My yellow shirt.

He found something about me to which he identified. He a boy. Me a man. He a kid with Down Syndrome. Me a guy in a wheelchair. Across the great divide of difference, he found something that made us the same.

A yellow shirt.

I was getting on an elevator and someone called that the little boy wanted to wave goodbye. I turned and waved. He smiled.

His eyes ...

His eyes ...

His eyes reflecting my bright yellow shirt.

Tuesday, November 16, 2010

not much of a blog today

I'm a little tired when I get in the car. I love the travel and the lecturing and the opportunity to meet people and share ideas, I do. But after several days of talking, telling stories and answering questions, I begin to feel tired. Sitting in the car we prepare for the drive. We expect traffic, we've been told to expect fairly slow going. We expect problems of some kind with the hotel, they come with the territory. We expect the evening drive to be ... more work.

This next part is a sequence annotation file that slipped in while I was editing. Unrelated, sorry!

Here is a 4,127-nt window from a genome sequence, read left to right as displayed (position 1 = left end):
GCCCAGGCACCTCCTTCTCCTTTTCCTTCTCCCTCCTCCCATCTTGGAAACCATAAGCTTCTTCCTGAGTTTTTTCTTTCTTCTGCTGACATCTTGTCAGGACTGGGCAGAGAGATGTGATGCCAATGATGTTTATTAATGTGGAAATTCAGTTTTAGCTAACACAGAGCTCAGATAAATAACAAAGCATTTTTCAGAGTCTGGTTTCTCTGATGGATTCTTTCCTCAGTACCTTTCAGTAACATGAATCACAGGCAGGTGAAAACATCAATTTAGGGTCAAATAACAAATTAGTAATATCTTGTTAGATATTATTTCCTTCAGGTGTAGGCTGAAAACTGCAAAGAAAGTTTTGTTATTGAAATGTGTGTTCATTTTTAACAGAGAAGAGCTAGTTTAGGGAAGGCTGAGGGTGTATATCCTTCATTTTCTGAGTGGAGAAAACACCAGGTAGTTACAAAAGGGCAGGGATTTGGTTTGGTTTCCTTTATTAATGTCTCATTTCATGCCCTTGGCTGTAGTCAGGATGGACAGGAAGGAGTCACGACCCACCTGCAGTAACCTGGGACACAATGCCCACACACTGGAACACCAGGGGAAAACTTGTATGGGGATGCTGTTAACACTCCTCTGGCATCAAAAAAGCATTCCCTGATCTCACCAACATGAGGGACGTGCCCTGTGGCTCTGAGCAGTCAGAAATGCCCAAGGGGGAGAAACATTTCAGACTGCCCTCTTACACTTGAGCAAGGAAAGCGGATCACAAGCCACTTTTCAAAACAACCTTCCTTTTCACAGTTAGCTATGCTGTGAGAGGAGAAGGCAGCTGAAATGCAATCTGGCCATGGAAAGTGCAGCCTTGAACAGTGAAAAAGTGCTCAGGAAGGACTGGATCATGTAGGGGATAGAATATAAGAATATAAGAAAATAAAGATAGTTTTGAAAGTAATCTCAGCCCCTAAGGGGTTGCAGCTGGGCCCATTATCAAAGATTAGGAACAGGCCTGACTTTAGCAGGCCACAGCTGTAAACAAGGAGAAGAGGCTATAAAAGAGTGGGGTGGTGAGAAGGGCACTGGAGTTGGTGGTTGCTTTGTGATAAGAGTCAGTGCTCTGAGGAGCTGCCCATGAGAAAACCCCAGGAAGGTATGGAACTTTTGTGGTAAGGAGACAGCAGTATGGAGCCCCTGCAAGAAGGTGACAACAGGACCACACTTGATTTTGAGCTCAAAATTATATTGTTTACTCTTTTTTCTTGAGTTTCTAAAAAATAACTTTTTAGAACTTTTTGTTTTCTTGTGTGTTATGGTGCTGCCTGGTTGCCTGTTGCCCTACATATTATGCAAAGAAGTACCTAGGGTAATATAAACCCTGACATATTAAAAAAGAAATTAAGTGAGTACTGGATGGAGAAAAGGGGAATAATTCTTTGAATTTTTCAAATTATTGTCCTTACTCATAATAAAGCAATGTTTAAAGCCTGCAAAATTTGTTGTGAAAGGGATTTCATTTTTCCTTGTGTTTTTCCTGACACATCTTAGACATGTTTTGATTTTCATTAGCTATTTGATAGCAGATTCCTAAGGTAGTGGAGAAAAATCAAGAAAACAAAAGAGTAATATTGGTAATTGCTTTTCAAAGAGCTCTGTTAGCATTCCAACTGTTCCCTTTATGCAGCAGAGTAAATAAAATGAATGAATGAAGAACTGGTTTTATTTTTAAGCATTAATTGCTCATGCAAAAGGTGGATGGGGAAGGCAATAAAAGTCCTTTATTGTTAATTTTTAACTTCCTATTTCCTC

The traffic flows smoothly. The round abouts move traffic smoothly and quickly. Drivers seem to be in a giving mood and people merge rather than compete for space. We get where we are going quickly.

There's lots of disabled parking at the hotel. We pull into a space and roll into the hotel. The man on the desk looks up and says, 'Mr. Hingsburger, welcome back!' We haven't been here for a couple of years so this surprises me. He tells me that we're in the room we were in last time, the one we liked so much. Seconds later we have our key.

The porter is immediately available and our luggage is suddenly plopped in our room and within a few minutes we are settled. I try the wireless and, as we are on the first floor we can link on to easily. I quickly check my blog.

Taking a breath I check my email. There are only four from work, two about upcoming lectures. I've got it all done quickly. I'm able to sign off and crawl on the bed to lie down and watch television. There's a good mystery on.

I was really tired.